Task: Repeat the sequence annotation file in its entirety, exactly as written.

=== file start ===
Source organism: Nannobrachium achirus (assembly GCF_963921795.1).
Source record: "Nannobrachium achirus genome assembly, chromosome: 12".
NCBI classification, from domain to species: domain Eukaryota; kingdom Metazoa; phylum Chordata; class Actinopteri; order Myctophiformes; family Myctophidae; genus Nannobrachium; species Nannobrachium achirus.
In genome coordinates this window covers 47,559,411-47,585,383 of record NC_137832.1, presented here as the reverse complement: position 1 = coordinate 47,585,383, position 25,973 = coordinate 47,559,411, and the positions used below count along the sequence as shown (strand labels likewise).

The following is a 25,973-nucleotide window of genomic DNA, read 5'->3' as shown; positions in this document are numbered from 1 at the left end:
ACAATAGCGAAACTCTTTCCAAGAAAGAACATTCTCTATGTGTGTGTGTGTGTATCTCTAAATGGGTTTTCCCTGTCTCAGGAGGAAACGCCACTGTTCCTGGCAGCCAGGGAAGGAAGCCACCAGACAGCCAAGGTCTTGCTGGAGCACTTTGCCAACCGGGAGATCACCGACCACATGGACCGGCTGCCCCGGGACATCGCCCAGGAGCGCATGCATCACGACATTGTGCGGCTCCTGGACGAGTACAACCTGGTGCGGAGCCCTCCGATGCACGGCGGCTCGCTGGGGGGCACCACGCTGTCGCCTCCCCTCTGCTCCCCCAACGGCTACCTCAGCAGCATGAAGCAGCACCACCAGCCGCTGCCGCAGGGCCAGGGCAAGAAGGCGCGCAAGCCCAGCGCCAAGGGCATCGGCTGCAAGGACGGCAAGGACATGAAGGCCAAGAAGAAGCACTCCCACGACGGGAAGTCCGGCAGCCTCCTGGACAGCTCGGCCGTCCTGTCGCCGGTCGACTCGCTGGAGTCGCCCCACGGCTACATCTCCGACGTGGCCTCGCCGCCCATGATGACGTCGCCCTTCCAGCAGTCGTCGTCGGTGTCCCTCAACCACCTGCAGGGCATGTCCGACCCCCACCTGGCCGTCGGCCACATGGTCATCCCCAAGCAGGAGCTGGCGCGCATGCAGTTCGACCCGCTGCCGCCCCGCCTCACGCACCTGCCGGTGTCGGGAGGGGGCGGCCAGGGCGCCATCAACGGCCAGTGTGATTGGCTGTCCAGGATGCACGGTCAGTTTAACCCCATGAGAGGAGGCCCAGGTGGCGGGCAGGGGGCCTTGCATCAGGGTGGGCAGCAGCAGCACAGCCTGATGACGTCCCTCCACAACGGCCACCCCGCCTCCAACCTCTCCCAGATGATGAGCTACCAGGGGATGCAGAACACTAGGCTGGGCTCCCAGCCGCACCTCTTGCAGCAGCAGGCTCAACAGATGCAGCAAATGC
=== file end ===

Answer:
Source organism: Nannobrachium achirus (assembly GCF_963921795.1).
Source record: "Nannobrachium achirus genome assembly, chromosome: 12".
NCBI classification, from domain to species: domain Eukaryota; kingdom Metazoa; phylum Chordata; class Actinopteri; order Myctophiformes; family Myctophidae; genus Nannobrachium; species Nannobrachium achirus.
In genome coordinates this window covers 47,559,411-47,585,383 of record NC_137832.1, presented here as the reverse complement: position 1 = coordinate 47,585,383, position 25,973 = coordinate 47,559,411, and the positions used below count along the sequence as shown (strand labels likewise).

The following is a 25,973-nucleotide window of genomic DNA, read 5'->3' as shown; positions in this document are numbered from 1 at the left end:
ACAATAGCGAAACTCTTTCCAAGAAAGAACATTCTCTATGTGTGTGTGTGTGTATCTCTAAATGGGTTTTCCCTGTCTCAGGAGGAAACGCCACTGTTCCTGGCAGCCAGGGAAGGAAGCCACCAGACAGCCAAGGTCTTGCTGGAGCACTTTGCCAACCGGGAGATCACCGACCACATGGACCGGCTGCCCCGGGACATCGCCCAGGAGCGCATGCATCACGACATTGTGCGGCTCCTGGACGAGTACAACCTGGTGCGGAGCCCTCCGATGCACGGCGGCTCGCTGGGGGGCACCACGCTGTCGCCTCCCCTCTGCTCCCCCAACGGCTACCTCAGCAGCATGAAGCAGCACCACCAGCCGCTGCCGCAGGGCCAGGGCAAGAAGGCGCGCAAGCCCAGCGCCAAGGGCATCGGCTGCAAGGACGGCAAGGACATGAAGGCCAAGAAGAAGCACTCCCACGACGGGAAGTCCGGCAGCCTCCTGGACAGCTCGGCCGTCCTGTCGCCGGTCGACTCGCTGGAGTCGCCCCACGGCTACATCTCCGACGTGGCCTCGCCGCCCATGATGACGTCGCCCTTCCAGCAGTCGTCGTCGGTGTCCCTCAACCACCTGCAGGGCATGTCCGACCCCCACCTGGCCGTCGGCCACATGGTCATCCCCAAGCAGGAGCTGGCGCGCATGCAGTTCGACCCGCTGCCGCCCCGCCTCACGCACCTGCCGGTGTCGGGAGGGGGCGGCCAGGGCGCCATCAACGGCCAGTGTGATTGGCTGTCCAGGATGCACGGTCAGTTTAACCCCATGAGAGGAGGCCCAGGTGGCGGGCAGGGGGCCTTGCATCAGGGTGGGCAGCAGCAGCACAGCCTGATGACGTCCCTCCACAACGGCCACCCCGCCTCCAACCTCTCCCAGATGATGAGCTACCAGGGGATGCAGAACACTAGGCTGGGCTCCCAGCCGCACCTCTTGCAGCAGCAGGCTCAACAGATGCAGCAAATGC